“You have a mother, young man, and I sympathize very deeply with her in having such a son. You are an unmitigated scoundrel, and employ yourself in cleaning out the various hotels of everything of value that you can lay your hands on. You have already served a term of imprisonment for stealing in the State of Colorado. You are wanted also in Wyoming Territory for burglary. Inside of seven or eight weeks you have robbed about ten hotels in New York and Brooklyn of considerable property, and you have made no effort toward restitution. You have the nature of a thief without a redeeming quality. I shall make an example of you in sending you to prison for ten years — the full term allowed by law.”

The prisoner is twenty years of age, slim in build and of gentlemanly appearance. He made no sign when he was sentenced, and took no notice of the burst of approval which came from the spectators. There were three indictments against him, two for burglary, on which he pleaded guilty, and one for grand larceny, which is still held over him.

William A. Boyce, deputy warden of the Colorado State Penitentiary at Canyon City, wrote to Inspector Byrnes, and stated that “Gregory is one of the slickest sneak thieves that ever struck this country.” His real name is George Schwenecke, and his aliases are many. Gregory had robbed guests at the Hoffman House, St. Denis, Park Avenue, Rossmore, and Murray Hill hotels in New York, and also at the Mansion House, Brooklyn. He secured in one haul from the Pierrepont House, Brooklyn, over $4,500 in diamonds. Altogether Gregory has stolen about $15,000 worth of jewelry from various hotels during his Eastern trip.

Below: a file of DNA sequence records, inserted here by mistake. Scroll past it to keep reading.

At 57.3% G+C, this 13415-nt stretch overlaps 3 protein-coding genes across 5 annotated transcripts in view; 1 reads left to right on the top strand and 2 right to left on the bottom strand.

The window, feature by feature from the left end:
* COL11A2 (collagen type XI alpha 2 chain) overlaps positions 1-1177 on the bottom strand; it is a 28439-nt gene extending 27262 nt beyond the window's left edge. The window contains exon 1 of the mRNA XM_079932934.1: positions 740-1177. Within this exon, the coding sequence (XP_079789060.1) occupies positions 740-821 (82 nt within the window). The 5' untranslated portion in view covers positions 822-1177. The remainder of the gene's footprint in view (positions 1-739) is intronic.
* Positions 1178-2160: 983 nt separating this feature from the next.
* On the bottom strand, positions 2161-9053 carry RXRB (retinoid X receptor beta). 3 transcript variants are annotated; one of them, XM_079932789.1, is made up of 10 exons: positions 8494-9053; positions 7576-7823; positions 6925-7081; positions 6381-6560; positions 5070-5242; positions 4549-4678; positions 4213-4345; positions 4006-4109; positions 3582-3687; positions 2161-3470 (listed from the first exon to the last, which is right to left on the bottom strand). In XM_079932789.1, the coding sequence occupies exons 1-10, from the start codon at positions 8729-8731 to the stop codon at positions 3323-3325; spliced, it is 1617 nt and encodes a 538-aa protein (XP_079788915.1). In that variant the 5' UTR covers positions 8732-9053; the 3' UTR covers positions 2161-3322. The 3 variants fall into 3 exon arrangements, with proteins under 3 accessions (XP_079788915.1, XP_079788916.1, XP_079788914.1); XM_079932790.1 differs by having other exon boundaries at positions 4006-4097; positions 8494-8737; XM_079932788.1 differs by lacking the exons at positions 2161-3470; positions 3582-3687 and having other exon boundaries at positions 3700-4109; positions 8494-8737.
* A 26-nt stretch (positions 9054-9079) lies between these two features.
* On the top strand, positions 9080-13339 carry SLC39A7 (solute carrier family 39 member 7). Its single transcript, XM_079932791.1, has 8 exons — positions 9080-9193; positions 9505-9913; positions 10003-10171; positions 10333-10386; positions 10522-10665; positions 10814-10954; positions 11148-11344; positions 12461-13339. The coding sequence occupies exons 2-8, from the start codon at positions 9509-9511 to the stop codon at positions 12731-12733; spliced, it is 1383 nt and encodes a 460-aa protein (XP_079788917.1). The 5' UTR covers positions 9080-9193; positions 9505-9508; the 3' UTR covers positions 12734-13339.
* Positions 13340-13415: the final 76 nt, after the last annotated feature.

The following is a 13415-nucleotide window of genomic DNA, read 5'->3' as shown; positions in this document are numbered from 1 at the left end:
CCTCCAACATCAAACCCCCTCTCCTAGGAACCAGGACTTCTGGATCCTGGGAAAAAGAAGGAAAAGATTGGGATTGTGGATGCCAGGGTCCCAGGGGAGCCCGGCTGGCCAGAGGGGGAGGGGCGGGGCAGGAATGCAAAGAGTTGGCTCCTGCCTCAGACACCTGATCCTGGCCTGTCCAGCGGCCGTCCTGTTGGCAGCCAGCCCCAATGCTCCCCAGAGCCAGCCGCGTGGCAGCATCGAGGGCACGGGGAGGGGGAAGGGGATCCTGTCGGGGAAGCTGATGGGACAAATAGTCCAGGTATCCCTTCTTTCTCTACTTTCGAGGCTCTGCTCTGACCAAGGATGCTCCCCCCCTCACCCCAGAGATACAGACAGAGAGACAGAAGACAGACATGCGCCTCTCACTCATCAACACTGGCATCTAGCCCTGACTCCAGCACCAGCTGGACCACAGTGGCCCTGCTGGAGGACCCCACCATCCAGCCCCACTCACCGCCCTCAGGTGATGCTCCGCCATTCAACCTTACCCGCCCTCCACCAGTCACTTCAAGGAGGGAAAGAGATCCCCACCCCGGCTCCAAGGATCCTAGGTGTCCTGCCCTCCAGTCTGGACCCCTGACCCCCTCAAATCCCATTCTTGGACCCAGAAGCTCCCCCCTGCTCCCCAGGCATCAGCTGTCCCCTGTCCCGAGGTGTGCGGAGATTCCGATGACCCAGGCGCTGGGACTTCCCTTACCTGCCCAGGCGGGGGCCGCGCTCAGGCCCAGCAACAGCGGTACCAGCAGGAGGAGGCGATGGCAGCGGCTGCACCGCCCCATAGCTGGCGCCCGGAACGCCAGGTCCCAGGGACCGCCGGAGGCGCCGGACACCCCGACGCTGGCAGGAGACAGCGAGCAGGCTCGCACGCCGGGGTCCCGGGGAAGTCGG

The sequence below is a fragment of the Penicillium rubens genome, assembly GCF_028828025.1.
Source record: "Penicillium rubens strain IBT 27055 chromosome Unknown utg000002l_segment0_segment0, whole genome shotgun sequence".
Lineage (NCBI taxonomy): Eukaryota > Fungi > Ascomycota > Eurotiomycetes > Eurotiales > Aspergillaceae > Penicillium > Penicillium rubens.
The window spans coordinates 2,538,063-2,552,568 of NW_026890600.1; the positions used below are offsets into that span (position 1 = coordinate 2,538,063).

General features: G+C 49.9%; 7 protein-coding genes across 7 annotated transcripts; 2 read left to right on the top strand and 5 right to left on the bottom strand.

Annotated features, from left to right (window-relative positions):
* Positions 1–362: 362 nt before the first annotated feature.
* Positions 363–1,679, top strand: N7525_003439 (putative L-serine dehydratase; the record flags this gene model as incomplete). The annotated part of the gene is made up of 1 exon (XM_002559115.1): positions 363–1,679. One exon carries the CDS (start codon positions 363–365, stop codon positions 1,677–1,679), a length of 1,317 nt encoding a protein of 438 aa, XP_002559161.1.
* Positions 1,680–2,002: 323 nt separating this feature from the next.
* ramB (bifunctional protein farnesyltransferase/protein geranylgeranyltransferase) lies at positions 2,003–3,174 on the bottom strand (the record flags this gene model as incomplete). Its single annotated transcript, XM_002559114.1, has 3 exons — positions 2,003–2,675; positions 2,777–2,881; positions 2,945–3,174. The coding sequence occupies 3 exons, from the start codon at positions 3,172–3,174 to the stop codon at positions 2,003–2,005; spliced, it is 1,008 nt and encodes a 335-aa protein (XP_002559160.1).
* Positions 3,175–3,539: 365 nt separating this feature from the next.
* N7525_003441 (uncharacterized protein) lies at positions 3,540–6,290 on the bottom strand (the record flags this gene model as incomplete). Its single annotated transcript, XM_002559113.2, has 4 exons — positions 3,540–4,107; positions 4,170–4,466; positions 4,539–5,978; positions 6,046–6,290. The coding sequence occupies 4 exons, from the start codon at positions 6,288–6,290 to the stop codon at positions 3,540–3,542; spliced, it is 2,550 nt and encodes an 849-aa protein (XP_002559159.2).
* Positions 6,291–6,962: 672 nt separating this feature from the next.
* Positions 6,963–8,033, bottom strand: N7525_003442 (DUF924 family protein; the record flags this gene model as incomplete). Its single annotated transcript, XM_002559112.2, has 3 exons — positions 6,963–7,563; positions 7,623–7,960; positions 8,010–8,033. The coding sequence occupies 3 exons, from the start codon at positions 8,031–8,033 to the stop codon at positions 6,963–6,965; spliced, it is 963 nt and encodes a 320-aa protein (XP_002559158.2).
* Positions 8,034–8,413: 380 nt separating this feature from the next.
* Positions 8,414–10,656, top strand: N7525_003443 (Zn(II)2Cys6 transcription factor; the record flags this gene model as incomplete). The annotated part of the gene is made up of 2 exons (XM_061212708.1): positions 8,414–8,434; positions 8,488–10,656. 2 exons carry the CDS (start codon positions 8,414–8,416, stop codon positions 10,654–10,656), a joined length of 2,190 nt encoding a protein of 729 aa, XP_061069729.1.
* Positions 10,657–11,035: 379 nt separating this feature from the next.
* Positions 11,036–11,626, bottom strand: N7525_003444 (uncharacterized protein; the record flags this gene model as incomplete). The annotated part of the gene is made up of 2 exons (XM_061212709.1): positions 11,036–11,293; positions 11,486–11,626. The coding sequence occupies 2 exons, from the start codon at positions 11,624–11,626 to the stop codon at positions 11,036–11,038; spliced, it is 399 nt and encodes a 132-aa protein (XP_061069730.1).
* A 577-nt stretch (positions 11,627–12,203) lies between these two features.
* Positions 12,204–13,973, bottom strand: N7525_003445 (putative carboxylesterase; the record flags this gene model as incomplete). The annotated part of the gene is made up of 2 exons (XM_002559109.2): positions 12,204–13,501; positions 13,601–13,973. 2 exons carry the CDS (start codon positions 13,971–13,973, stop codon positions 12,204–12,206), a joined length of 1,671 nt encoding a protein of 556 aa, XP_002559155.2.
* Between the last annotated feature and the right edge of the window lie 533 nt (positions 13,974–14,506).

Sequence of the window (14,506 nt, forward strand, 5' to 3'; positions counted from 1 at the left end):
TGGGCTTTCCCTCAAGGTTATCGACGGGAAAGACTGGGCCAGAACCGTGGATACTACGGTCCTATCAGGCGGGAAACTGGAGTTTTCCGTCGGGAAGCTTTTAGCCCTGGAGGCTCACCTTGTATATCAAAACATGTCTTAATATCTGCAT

The two complainants on the present indictments are Samuel B. Wellington, a broker, of Room No. 234 Coleman House, from whom the prisoner stole $800 worth of jewelry, and Claudia Guernsey, of Room No. 553 Park Avenue Hotel, from whom he stole about $400 worth. In both cases he entered the rooms of the guests with false keys. He is described on the record as a student. He is well educated, and has a most polite manner. On leaving the bar he bowed respectfully to the Court, and whispered, “Thank you.” The police speak of him as an adroit, cunning rascal, who lives by his wits. When Gregory left the court he was handcuffed to a dirty, ferocious looking prisoner, who regarded his dainty, elegantly dressed companion with contempt.

Gregory’s picture is an excellent one, taken in November, 1884.